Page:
Programming organic transistors with light; the unusual origin of peacock brown; rotating nanowires

June 28, 2005

1) Programming organic transistors with light

V. Podzorov and M. E. Gershenson
Physical Review Letters
Forthcoming article

Researchers at Rutgers University in Piscataway, New Jersey have shown that they can change the threshold voltage of organic transistors by exposing them to visible light, making it possible to essentially "reprogram" the transistor. By illuminating a single-crystal organic transistor with visible light and applying a gate voltage at the same time, they can controllably vary the threshold voltage over a wide range. Furthermore, they found that they can do this reversibly many times without deteriorating the characteristics of the transistor. The effect could find many uses in the developing field of organic electronics, for example in developing novel light-recordable smart media and sensors, the authors suggest.

2) The Unusual Origin of Peacock Brown

Y. Li et al.
Physical Review E
Forthcoming article

Many animals' colors originate from photonic crystals, which reflect specific colors of light as a result of their nanoscopic structures, rather than from pigments, which derive their colors from their chemical composition. The brown in peacocks' tails is a particularly unusual type of photonic crystal coloration, according to research soon to appear in the journal Physical Review E.

Brown is a mixture of light of different colors. Generally, photonic crystals in animal coloring produce pure colors, such as blue, green, yellow or violet. Nevertheless, researchers at Fudan University in Shanghai have found that the brown in peacocks' feathers is indeed due to microscopic structure. The researchers' experiments and analysis show that peacocks' brown microstructures are a good deal more complex than most natural photonic crystals.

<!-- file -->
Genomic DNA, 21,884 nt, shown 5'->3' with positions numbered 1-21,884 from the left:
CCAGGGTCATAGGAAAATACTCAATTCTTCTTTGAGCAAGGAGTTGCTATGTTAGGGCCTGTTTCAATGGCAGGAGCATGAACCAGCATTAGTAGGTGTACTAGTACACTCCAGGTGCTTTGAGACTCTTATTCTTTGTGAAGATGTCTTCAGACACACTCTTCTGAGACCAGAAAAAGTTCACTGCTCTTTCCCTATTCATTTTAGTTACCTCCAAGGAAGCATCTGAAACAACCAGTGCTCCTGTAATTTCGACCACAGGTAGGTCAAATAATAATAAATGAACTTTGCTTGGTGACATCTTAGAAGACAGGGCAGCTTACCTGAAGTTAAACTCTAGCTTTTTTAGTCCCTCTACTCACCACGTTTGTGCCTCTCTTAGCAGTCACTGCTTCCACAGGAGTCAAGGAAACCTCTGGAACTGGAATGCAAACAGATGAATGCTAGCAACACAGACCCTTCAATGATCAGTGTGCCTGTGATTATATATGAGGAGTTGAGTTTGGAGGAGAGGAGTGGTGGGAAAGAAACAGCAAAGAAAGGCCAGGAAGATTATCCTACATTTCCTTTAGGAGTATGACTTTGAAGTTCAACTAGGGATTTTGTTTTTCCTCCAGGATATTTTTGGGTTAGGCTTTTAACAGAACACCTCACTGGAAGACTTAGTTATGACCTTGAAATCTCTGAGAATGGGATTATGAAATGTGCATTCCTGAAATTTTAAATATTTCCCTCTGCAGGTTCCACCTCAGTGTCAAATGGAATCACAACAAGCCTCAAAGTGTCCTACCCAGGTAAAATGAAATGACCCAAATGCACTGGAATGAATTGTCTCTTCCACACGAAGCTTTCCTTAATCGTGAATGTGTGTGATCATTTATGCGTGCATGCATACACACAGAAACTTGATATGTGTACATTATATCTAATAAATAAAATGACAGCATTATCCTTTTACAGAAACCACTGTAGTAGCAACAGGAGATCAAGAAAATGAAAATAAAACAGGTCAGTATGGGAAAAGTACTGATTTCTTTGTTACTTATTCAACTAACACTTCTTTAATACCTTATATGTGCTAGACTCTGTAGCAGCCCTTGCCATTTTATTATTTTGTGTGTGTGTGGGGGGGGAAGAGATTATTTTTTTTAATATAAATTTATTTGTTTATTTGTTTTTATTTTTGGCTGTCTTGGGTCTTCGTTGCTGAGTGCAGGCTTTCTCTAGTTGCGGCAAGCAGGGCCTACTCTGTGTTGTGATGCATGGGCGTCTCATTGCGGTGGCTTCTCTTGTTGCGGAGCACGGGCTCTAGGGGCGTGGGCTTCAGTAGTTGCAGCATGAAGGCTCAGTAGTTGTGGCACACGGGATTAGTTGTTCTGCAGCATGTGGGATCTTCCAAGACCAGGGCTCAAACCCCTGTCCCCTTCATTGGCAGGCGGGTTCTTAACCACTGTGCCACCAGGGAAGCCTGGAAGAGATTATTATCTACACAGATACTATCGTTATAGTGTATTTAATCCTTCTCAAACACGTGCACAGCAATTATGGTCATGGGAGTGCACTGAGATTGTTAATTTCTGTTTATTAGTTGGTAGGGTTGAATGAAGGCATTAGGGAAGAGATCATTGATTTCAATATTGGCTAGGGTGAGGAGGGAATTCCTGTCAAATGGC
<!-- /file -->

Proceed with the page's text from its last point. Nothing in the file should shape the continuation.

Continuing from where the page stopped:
Mimicking the photonic crystals in peacock tail feathers could lead to new ways to manipulate light in cutting edge optical instruments. In addition, the discovery points the way to new paints and coatings that are not susceptible to the chemical changes that can degrade pigments over time.

3) NanoSpinners

D. L. Fan et al.
Physical Review Letters
Forthcoming articles

A new method for controlling the rotation of nanowires will likely lead to tiny mixers, motors, and other microscopic devices. Researchers at Johns Hopkins University made videos of their spinning nanowires, which are only about 5 millionths of a meter long (ten times smaller than the diameter of a human hair). Some of the videos are available on the APS Media Relations web site (

The researchers used electrodes to create rotating electric fields that spun the wires suspended in water. In some case the wires were attached to a substrate, creating minuscule fixed motors. In other cases, the wires were unattached and simply spun freely in the water.

The researchers spun gold, platinum, nickel, and carbon wires at precisely controlled rates up to 1800 revolutions per minute. They predict that higher rotation rates are possible, but could not be adequately measured with their experimental equipment. According to the researchers, the technology will help manipulate micrometer scale objects, aid in the study of microorganisms, and lead to a host of micro electromechanical (MEMS) machines.
Journal articles are available to journalists on request.

American Physical Society

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